Car Care: Keep older generation up to date
OWNERS NEED TO ENSURE ORIGINAL EQUIPMENT SUCH AS ABS REMAINS IN AS-NEW WORKING CONDITION.
How many people still own or use the same mobile phone they initially started out with, or still sit down to watch their favourite TV show on a bulky television set that has a backside so big it almost pushes the screen out into the middle of the room?
Very few I suspect.
Marketing hype and the obvious benefits of upgrading to the latest and greatest electronic model of anything makes purchase decisions very easy at times. The other reason to upgrade is when there is a reliability issue or a faulty part is no longer available. Or repair costs simply make it uneconomic to retain ownership.
Motor vehicles are slightly different. Yes, they have progressed just as fast as any other modern commodity, but we tend to keep the older models in service a lot longer.
They are not a throwaway item just yet, which means many owners of the older generation motor vehicles face the harsh reality of having to pay for ongoing repairs and hope parts remain available to keep their vehicles reliable and road legal.
When motor vehicles cross our borders with the intention of being driven legally on public roads, they must meet all the required vehicle standards associated with a particular class of vehicle.
Those standards centre on items such as door retention systems, frontal impact, glazing, windscreen wiper and washer, head restraints, brakes, seatbelts, seats, steering, tyres, wheels, emissions and lighting.
Unless a vehicle is officially exempt from complying with some or all of the set standards, it must continue to meet those regulations to remain road legal, and to pass its on-going Warrant of Fitness (WoF) inspections.
Yep, even windscreen washers need to be in good working order for the life of the vehicle if they were part of the original equipment.
Older vehicles fitted with anti-locking-brake (ABS) systems are another good example.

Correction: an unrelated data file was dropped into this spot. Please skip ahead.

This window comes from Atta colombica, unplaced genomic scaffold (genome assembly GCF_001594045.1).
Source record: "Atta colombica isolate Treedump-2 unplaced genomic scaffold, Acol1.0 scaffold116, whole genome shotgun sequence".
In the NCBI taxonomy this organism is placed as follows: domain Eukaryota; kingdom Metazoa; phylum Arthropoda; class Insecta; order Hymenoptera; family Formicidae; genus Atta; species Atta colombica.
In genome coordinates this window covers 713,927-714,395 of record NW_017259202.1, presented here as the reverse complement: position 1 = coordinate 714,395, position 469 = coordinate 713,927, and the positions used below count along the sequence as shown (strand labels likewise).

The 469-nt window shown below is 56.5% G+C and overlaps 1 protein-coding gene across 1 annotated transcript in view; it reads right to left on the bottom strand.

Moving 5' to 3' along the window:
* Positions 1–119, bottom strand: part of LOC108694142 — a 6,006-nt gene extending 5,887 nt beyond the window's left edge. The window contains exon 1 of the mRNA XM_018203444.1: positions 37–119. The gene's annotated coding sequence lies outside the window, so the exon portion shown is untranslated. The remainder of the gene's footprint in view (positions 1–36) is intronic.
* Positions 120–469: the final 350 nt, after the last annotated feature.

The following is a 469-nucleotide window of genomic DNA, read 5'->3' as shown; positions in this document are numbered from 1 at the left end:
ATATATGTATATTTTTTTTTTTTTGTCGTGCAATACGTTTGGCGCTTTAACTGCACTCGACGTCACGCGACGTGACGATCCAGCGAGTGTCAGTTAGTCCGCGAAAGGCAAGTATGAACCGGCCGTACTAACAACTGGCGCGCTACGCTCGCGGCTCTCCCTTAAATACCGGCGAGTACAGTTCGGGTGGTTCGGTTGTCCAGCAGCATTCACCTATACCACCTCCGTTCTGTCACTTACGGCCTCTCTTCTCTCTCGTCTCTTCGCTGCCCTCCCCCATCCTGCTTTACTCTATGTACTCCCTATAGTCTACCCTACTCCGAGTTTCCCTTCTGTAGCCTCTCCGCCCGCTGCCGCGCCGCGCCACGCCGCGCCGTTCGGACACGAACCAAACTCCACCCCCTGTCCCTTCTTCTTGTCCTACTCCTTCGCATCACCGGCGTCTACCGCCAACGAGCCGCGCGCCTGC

The early ABS control units can sometimes develop problems simply due to lack of use, which will eventually bring on the ABS dash warning light alerting the driver and an eagle-eyed WoF inspector to a problem.
Repairs can be very expensive and because the ABS was part of the vehicle’s original equipment it cannot legally be automatically removed or bypassed.
For the brake system to be permanently modified and therefore unable to meet the required brake rule, the vehicle would need to be granted a specific exemption from the NZTA which I predict would be nigh on impossible to obtain. And the law does not provide for an exemption to be granted on the basis of inconvenience or hardship.
One of the main reasons for having ABS fitted is to stop the road wheels from locking in an emergency braking situation which in turn helps the driver maintain steering control.
Many drivers may never experience such a condition, which is why the system on older vehicles can develop problems due to lack of use.
If you have ever felt a pulsating feeling from the brake pedal itself under hard braking, then yes, you have experienced the ABS at work.
In an effort to keep the system active and healthy it’s not a bad idea for experienced drivers to carry out an emergency brake test occasionally to induce the ABS into action.
Such tests should never be carried out on a public road or at high speeds. Braking hard on a clear unmanned patch of loose gravel or grass area, for example, at speeds of around 25km/h is enough to get the ABS to kick in.
Many older vehicles are worth keeping, but owners need to ensure essential original equipment such as ABS remains in as-new working condition.